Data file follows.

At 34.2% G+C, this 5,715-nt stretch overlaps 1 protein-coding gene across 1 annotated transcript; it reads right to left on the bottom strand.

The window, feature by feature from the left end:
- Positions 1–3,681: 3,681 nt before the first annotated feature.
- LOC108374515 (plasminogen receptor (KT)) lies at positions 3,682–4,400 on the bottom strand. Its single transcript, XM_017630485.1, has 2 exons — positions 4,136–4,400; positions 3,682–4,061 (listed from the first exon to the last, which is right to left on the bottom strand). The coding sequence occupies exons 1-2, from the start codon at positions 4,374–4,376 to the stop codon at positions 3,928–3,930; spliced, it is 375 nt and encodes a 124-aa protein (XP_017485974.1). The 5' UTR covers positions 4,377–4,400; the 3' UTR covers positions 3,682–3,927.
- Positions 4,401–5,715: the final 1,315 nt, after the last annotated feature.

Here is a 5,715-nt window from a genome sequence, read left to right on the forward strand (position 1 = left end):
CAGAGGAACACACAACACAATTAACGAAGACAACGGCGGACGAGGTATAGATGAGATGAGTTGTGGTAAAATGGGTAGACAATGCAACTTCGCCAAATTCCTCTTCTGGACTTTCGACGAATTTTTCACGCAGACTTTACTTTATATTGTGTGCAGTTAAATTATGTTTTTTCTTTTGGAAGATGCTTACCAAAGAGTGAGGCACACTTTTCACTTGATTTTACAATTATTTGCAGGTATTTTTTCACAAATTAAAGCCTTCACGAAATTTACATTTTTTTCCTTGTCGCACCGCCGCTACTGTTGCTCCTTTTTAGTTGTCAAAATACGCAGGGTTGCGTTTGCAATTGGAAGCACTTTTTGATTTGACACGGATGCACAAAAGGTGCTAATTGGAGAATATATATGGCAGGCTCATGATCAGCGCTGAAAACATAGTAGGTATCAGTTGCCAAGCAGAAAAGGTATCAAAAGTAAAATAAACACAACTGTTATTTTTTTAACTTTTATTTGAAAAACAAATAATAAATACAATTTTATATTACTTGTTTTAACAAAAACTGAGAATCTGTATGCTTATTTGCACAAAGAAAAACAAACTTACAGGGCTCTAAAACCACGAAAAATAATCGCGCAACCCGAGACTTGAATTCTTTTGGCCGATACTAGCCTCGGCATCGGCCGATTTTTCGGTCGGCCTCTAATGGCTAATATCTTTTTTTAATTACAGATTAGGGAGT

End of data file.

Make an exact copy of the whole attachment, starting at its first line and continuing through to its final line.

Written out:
At 34.2% G+C, this 5,715-nt stretch overlaps 1 protein-coding gene across 1 annotated transcript; it reads right to left on the bottom strand.

The window, feature by feature from the left end:
- Positions 1–3,681: 3,681 nt before the first annotated feature.
- LOC108374515 (plasminogen receptor (KT)) lies at positions 3,682–4,400 on the bottom strand. Its single transcript, XM_017630485.1, has 2 exons — positions 4,136–4,400; positions 3,682–4,061 (listed from the first exon to the last, which is right to left on the bottom strand). The coding sequence occupies exons 1-2, from the start codon at positions 4,374–4,376 to the stop codon at positions 3,928–3,930; spliced, it is 375 nt and encodes a 124-aa protein (XP_017485974.1). The 5' UTR covers positions 4,377–4,400; the 3' UTR covers positions 3,682–3,927.
- Positions 4,401–5,715: the final 1,315 nt, after the last annotated feature.

Here is a 5,715-nt window from a genome sequence, read left to right on the forward strand (position 1 = left end):
CAGAGGAACACACAACACAATTAACGAAGACAACGGCGGACGAGGTATAGATGAGATGAGTTGTGGTAAAATGGGTAGACAATGCAACTTCGCCAAATTCCTCTTCTGGACTTTCGACGAATTTTTCACGCAGACTTTACTTTATATTGTGTGCAGTTAAATTATGTTTTTTCTTTTGGAAGATGCTTACCAAAGAGTGAGGCACACTTTTCACTTGATTTTACAATTATTTGCAGGTATTTTTTCACAAATTAAAGCCTTCACGAAATTTACATTTTTTTCCTTGTCGCACCGCCGCTACTGTTGCTCCTTTTTAGTTGTCAAAATACGCAGGGTTGCGTTTGCAATTGGAAGCACTTTTTGATTTGACACGGATGCACAAAAGGTGCTAATTGGAGAATATATATGGCAGGCTCATGATCAGCGCTGAAAACATAGTAGGTATCAGTTGCCAAGCAGAAAAGGTATCAAAAGTAAAATAAACACAACTGTTATTTTTTTAACTTTTATTTGAAAAACAAATAATAAATACAATTTTATATTACTTGTTTTAACAAAAACTGAGAATCTGTATGCTTATTTGCACAAAGAAAAACAAACTTACAGGGCTCTAAAACCACGAAAAATAATCGCGCAACCCGAGACTTGAATTCTTTTGGCCGATACTAGCCTCGGCATCGGCCGATTTTTCGGTCGGCCTCTAATGGCTAATATCTTTTTTTAATTACAGATTAGGGAGT